Each set is priced for $10 USD on for the digital versions. Getting pre-printed tiles varies from set to set. Find the City Modular Map-Tilesset here, the Castle Modular Map-Tiles here, and the Fortress Modular Map-Tileshere. I’ve honestly never bought one of the printed sets since I like to be able to print as many as I need, and tape them together into throwaway maps for one-shots.

Cities of the Black Scroll
City set tile examples. Image courtesy of BSG.

What I felt was Missing

These sets are as complete as I can recall seeing. They have draft tiles, they’ve broken the tiles up into files for use with Virtual Table Top applications, they provide night versions, they provide extras such as doors and street stalls for the city maps. They provide just about everything I can reasonably expect from them.

What’s left in the realm of unreasonable? Well, the buildings in the city set are stone and as such give an impression of a more affluent city. Someone who is setting their game in a poorer village may want something that looks more like wattle and daub. Well, that’s what I would’ve said, but Black Scroll Games have made a new set for such a situation. It’s like they saw my complaint coming. Just be aware you’ll need to pay for that separately.

When I used these tiles, my players were exploring an abandoned and weathered castle, with the spirits of the slain still haunting the grounds, and events of the past being replayed like echoes. In such a situation, I would’ve liked there to be a night version of the tiles without the light sources like torches. These would probably make the most sense in the digital version only.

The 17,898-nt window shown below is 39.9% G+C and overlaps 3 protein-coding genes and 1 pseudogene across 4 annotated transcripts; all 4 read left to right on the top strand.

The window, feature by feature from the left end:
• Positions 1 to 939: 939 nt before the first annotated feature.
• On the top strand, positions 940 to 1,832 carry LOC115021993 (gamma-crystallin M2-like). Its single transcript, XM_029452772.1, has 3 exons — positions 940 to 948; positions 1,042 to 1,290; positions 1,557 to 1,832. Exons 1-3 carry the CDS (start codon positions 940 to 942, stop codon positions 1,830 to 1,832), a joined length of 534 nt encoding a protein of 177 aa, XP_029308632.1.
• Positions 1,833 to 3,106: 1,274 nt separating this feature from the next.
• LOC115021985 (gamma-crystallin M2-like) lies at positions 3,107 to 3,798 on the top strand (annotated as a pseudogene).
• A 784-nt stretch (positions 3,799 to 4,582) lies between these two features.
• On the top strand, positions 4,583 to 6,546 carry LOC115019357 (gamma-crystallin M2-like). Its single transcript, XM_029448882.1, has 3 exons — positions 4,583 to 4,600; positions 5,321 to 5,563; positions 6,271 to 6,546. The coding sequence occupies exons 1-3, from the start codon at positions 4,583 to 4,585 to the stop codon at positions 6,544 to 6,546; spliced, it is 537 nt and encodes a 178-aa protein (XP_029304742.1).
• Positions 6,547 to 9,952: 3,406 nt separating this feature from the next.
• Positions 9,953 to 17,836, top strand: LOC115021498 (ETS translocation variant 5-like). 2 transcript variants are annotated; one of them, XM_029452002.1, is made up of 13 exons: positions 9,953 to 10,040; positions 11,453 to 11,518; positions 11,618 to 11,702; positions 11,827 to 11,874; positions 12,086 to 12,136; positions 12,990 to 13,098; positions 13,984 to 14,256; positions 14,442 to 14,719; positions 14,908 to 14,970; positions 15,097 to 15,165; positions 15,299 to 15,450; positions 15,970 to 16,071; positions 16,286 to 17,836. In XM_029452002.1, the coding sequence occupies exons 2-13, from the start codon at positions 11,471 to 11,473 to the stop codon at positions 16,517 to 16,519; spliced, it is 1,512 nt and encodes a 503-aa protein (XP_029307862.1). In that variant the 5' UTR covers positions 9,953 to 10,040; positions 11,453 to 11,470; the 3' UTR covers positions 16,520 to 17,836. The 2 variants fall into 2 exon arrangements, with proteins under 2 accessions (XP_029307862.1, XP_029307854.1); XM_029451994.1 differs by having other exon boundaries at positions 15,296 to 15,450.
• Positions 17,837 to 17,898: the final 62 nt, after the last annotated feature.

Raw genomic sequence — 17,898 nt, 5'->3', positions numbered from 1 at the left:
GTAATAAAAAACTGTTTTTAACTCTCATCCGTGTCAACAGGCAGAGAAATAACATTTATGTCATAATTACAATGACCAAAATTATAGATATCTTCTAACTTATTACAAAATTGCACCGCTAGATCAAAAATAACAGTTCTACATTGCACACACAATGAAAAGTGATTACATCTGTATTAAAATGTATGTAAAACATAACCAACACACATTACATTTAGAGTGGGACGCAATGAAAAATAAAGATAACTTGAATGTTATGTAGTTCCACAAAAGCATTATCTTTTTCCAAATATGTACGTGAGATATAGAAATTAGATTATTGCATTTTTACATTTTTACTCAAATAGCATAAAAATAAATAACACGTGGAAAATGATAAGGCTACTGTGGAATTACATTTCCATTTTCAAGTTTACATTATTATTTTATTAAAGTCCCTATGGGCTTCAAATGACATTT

Tiles such as the throne room can’t be extended or expanded to be even more grand. Instead, you get the standard but impressive 2 tile layouts.

Free Stuff

As mentioned above, the transition set is free. You probably won’t get much use for it without the other sets, but I’ve always felt that it is far easier to make the right choice when you have a sample. If you’re interested but still find yourself on the fence, look at that set to see if you like the tiles.


Black Scroll Games have really made a great series of sets here. If you like their 3D style, I think you’ll like them. They provide daytime and night time tiles, draft tiles, 3D rendered visual aids, cut outs for stalls and similar details, and instructions. In terms of what’s provided, I find Black Scroll Games gives the most complete sets. There aren’t many artists that provide night versions of their maps as well. Having everything ready to go for Virtual Table Tops is greatly convenient. I’d imagine if you see these tiles and thought they looked good, you’d be happy with them.

If you don’t like the art style, aren’t in the market for tiles because you have your a favourite set already, or prefer to use 3D tiles, the tiles won’t be nearly as tempting. However, even if any of those are true I think there cases where you’ll find these sets tempting. If you find yourself running a game using a Virtual Table Top, these sorts of tiles are a great convenience and help bring the action to life. Even if you use 3D tiles, such sets can be very convenient. Instead of needing to carry a city worth of miniature buildings, all you need are the tiles. I also don’t know about you, but I lack 3D tiles for arenas. If it isn’t clear by now, I think these are a great series of tiles.